Despite exit, Nadal enjoys relative success at ATP Finals

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LONDON — Rafael Nadal is leaving the ATP Finals with a big trophy, even though he failed again to secure the title at the elite tournament.

Nadal was eliminated in the group stage of the season-ending event on Friday, but could still look back on a successful week after edging out Novak Djokovic for the year-end No. 1 ranking.

To mark that achievement, Nadal was presented on court with a trophy by the ATP at the O2 Arena after he beat Stefanos Tsitsipas in his final round-robin match. It’s the fifth time he finishes the year as No. 1, and enough to make sure he leaves London with a feeling of satisfaction despite the early exit.

“Having this with me is something unexpected and very emotional for me,” Nadal said. “Honestly, after all the things that I went through in my career in terms of injuries, I never thought that at the age of 33 +, I would have this trophy in my hands again.”

Nadal tied with Djokovic, Roger Federer and Jimmy Connors with five year-end No. 1s, one behind Pete Sampras’ record.

Djokovic’s chances to overtake Nadal and equal Sampras’ mark ended when he lost to Federer on Thursday and was eliminated.

At 33, Nadal is the oldest man to top the season’s final ranking list. What’s even more remarkable is that this one came 11 years after he first finished as No. 1 in 2008 – a record-long gap.

“To have this trophy with me with this big gap between the first time until today, 11 years, is a big thing,” Nadal said. “I don’t know if somebody did it or not, but it is something difficult, because 11 years since the first time until the fifth is a big number.”

Nadal finished the group-stage with a 2-1 record but that wasn’t enough to advance after defending champion Alexander Zverev beat Daniil Medvedev in the final round-robin match to finish ahead of the Spaniard based on the tournament’s tiebreaker rules.

If Zverev had lost, Nadal would have faced Federer in the semifinals for another installment in their long-running rivalry.

Nadal also has two more Grand Slam titles to look back on this year, the French Open and U.S. Open, bringing his total to 19. But he has never won the ATP Finals despite qualifying for a 15th year in a row. He has had to pull out of the tournament on six occasions because of injuries and reached the final only twice, the last time in 2013.

Still, the Spaniard was more than happy with his progress this week after coming into the event without hardly any practice time since an abdominal injury forced him to pull out of the Paris Masters semifinals this month.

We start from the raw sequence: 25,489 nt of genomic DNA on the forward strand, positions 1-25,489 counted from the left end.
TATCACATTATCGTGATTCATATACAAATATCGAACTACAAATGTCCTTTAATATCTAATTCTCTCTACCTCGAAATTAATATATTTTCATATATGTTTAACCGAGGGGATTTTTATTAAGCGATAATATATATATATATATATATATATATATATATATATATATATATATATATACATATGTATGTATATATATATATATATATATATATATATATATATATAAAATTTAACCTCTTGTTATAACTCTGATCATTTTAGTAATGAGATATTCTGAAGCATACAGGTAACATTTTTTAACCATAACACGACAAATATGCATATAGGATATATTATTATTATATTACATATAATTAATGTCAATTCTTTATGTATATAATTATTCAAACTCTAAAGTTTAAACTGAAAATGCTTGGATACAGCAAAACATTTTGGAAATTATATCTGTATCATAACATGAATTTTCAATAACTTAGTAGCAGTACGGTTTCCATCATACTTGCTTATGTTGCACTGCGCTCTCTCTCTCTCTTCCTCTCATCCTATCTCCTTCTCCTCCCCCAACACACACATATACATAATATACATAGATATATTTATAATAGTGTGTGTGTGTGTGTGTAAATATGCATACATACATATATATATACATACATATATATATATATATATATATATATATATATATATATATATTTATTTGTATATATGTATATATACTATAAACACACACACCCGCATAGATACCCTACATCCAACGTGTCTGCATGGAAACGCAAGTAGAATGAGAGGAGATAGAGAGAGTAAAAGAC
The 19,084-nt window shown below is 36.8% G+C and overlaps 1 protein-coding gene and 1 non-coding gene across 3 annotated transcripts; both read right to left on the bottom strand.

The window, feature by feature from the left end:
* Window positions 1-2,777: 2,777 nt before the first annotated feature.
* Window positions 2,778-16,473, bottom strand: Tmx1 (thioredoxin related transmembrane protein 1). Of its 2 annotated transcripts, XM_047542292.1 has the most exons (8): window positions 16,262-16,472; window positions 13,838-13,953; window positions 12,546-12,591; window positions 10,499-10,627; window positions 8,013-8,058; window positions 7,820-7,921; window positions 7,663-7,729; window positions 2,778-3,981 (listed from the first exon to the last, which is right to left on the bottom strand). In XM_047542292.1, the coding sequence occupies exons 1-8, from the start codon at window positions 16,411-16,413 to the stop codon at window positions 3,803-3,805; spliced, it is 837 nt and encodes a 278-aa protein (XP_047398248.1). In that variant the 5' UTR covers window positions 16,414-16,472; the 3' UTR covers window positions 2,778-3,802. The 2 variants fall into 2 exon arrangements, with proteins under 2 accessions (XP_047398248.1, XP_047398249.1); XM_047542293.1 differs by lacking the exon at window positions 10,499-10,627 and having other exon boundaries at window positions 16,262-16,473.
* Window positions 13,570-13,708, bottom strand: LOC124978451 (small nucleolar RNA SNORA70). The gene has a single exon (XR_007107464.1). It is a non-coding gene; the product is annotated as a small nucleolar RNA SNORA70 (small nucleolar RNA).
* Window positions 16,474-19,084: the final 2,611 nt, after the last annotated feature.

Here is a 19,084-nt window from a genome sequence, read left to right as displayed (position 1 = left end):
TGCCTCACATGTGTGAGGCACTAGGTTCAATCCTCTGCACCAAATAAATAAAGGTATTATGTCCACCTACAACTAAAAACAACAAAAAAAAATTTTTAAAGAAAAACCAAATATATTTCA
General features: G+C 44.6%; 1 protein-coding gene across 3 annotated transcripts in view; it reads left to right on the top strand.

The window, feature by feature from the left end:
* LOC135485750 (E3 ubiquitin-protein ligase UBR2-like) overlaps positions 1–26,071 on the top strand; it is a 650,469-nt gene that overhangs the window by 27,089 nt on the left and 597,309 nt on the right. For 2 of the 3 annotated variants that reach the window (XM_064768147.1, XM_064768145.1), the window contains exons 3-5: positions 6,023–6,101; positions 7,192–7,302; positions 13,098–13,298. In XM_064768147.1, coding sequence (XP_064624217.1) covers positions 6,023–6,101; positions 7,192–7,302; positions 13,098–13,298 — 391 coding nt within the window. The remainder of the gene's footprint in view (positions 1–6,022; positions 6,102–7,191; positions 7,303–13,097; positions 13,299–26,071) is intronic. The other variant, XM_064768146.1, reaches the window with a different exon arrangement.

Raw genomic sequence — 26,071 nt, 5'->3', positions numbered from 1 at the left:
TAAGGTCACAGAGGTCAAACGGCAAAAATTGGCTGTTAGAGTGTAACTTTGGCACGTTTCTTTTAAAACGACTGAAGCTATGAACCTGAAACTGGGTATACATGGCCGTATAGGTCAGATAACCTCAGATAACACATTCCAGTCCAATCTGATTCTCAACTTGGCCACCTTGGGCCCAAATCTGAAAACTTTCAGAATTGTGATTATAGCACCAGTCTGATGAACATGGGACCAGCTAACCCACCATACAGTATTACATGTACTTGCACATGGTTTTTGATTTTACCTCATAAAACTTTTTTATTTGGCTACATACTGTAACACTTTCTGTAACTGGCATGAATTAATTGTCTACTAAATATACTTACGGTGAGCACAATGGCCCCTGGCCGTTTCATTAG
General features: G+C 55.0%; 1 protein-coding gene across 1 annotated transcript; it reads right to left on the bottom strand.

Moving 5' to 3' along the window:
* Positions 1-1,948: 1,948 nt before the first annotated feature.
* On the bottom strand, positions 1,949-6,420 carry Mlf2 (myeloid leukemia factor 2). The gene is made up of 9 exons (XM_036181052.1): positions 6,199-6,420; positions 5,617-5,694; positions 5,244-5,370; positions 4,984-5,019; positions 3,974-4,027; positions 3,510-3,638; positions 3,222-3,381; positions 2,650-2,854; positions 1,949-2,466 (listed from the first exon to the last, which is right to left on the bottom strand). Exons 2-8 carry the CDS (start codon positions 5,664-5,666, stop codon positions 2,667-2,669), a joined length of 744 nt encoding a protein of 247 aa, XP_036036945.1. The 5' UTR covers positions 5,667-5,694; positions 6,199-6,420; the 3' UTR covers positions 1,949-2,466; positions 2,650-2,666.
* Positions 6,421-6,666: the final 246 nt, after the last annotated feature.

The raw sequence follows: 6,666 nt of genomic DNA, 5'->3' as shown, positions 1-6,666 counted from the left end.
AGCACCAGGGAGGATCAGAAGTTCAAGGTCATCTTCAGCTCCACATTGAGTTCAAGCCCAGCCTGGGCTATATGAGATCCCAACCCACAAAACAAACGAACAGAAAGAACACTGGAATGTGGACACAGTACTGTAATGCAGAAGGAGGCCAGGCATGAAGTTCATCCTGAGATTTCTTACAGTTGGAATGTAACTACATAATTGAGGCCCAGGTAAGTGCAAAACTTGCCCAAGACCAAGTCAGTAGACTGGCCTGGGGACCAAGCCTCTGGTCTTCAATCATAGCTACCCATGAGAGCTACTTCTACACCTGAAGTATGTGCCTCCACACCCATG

He looked far from his best in losing to Zverev in his opener on Monday. But in his second match, he saved a match point while trailing 5-1 in the third set against Medvedev before completing an improbable comeback, and he came from a set down to beat Tsitsipas on Friday as well.

Before the ATP Finals, Nadal had not completed a tournament since winning the U.S. Open. But his rapid improvement in London has been a big confidence booster ahead of the Davis Cup at home in Madrid next week.

“I played two matches close to three hours, but in some ways that helps, because if I’m able to hold these kind of matches … that’s what I needed because my preparation was not the ideal one for here,” Nadal said. “I go to Madrid with positive confidence that I am playing better and better. For me that was important, more than being in that semifinals or not.”

Australian Open director: Novak Djokovic’s hamstring had 3-cm tear

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MELBOURNE, Australia — Australian Open tournament director Craig Tiley said Novak Djokovic played at the Grand Slam event with a muscle tear of 3 centimeters – a little more than an inch – in his left hamstring along the way to winning the championship.

“He gets a bad rap, but at the end of the day, I don’t think anyone can question his athleticism. This guy, I did see, he had a 3-centimeter tear in his hammy,” Tiley said in an interview.

“The doctors are … going to tell you the truth,” Tiley said. “I think there was a lot of speculation of whether it was true or not. It’s hard to believe that someone can do what they do with those types of injuries. But he’s remarkable.”

Djokovic won the trophy at Melbourne Park by beating Stefanos Tsitsipas in straight sets for a record-extending 10th title there and record-tying 22nd Grand Slam trophy overall. Rafael Nadal is the only other man who has won that many majors.

The triumph also allowed Djokovic to return to No. 1 in the ATP rankings.

The 35-year-old from Serbia hurt his hamstring during a tune-up tournament in Adelaide ahead of the Australian Open. He wore a heavy bandage on his left thigh and was visited by trainers during matches in Week 1 in Melbourne.

He said he took “a lot” of painkiller pills and did various treatments to help the leg.

“Let me put it like this: I don’t say 100%, but 97% of the players, when you get results of the MRI, you go straight to the referee’s office and pull out of the tournament,” Djokovic’s coach, Goran Ivanisevic, said after the final. “But not him. … His brain is working different.”

Aryna Sabalenka wins 1st Grand Slam title at Australian Open